I bet if you shut down Cook County for one month, the world would figure a way to survive without spending $4.4 billion. That’s $4.4 billion that Cook County now spends. To do what? Manage a forest preserve district that could be better managed by local governments? Continue to poorly run our jails that should be privately contracted? Privatize the hospitals that most county residents don’t use anyway?
Keep the courts, and some record keeping, but get rid of the rest.
I think the suburbs should dissolve all of county government and make a clean break from Cook County. We have township government that basically offers the same services, but more cheaply.
Let’s raise a can of Diet Coke to stop Preckwinkle’s tax hike, the same way we stopped Todd Stroger’s sales tax.
(Ray Hanania is an award winning former Chicago City Hall reporter. Email him at email@example.com)
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"I write about three topics, the Middle East, politics and life in general. I often take my life experiences and offer them in an entertaining way to readers, and I take on the toughest topics like the Israel-Palestine conflict and don't pull any punches about what I feel is fair. But, my priority is always about writing the good story."
Hanania covered Chicago Politics and Chicago City Hall from 1976 through 1992. Hanania began writing in 1975 when he published The Middle Eastern Voice newspaper in Chicago (1975-1977). He later published “The National Arab American Times” newspaper which was distributed through 12,500 Middle East food stores in 48 American States (2004-2007).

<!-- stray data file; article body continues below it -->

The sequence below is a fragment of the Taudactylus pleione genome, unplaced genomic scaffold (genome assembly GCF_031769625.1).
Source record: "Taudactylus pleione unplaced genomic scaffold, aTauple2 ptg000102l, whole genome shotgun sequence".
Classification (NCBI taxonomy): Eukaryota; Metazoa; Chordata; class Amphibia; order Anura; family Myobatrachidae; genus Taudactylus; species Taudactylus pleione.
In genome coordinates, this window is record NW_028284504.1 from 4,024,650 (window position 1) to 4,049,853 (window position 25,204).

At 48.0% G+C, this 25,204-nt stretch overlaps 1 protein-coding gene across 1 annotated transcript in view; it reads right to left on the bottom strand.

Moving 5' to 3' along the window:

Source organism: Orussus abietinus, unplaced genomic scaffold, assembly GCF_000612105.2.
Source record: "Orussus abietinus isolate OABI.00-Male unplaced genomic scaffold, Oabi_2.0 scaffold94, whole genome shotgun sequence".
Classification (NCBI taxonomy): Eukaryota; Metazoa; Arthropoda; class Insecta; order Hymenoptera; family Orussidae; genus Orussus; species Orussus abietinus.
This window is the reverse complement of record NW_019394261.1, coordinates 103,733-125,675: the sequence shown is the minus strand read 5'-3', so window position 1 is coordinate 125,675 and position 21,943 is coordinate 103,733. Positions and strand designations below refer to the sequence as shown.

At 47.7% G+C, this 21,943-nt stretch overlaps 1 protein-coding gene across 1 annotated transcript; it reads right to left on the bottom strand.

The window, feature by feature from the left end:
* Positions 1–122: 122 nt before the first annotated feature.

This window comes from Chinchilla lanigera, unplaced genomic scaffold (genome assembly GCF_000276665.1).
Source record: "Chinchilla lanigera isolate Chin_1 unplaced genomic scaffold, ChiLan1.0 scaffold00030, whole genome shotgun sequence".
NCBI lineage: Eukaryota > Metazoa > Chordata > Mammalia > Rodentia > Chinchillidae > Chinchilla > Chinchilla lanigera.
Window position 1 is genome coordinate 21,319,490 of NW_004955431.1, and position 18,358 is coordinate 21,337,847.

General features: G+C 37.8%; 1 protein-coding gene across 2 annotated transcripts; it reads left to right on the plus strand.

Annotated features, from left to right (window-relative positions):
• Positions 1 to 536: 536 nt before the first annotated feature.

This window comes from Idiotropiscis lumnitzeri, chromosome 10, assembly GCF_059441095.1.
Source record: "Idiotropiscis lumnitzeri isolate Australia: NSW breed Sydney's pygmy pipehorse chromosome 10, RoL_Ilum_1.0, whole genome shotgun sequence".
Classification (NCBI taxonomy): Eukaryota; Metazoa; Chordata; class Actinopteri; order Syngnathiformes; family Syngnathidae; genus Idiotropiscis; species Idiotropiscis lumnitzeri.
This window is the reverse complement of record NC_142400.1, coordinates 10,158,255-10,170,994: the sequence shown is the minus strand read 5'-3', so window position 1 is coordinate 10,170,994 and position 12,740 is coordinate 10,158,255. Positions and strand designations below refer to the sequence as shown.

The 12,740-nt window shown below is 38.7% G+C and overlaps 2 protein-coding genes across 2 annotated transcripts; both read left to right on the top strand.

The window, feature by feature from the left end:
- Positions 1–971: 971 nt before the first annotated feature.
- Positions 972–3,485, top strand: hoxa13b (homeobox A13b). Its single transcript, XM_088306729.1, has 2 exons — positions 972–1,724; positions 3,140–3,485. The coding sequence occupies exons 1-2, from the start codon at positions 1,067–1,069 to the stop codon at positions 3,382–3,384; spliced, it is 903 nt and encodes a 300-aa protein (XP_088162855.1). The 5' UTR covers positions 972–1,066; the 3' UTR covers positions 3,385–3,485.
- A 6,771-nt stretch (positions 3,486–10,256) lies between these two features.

Hanania writes weekly columns on Middle East and American Arab issues for the Arab News in Saudi Arabia at www.ArabNews.com, and at www.TheArabDailyNews.com, www.TheDailyHookah.com and at SuburbanChicagoland.com. He has also published weekly columns in the Jerusalem Post newspaper, YNetNews.com, Newsday Newspaper in New York, the Orlando Sentinel Newspapers, and the Arlington Heights Daily Herald.
Palestinian, American Arab and Christian, Hanania’s parents originate from Jerusalem and Bethlehem.
Hanania is the recipient of four (4) Chicago Headline Club “Peter Lisagor Awards” for Column writing. In November 2006, he was named “Best Ethnic American Columnist” by the New American Media. In 2009, Hanania received the prestigious Sigma Delta Chi Award for Writing from the Society of Professional Journalists. He is the recipient of the MT Mehdi Courage in Journalism Award. He was honored for his writing skills with two (2) Chicago Stick-o-Type awards from the Chicago Newspaper Guild. In 1990, Hanania was nominated by the Chicago Sun-Times editors for a Pulitzer Prize for his four-part series on the Palestinian Intifada.
His writings have also been honored by two national Awards from ADC for his writing, and from the National Arab American Journalists Association.
The managing editor of Suburban Chicagoland Online News website www.SuburbanChicagoland.com, Hanania's columns also appear in the Southwest News Newspaper Group of 8 newspapers.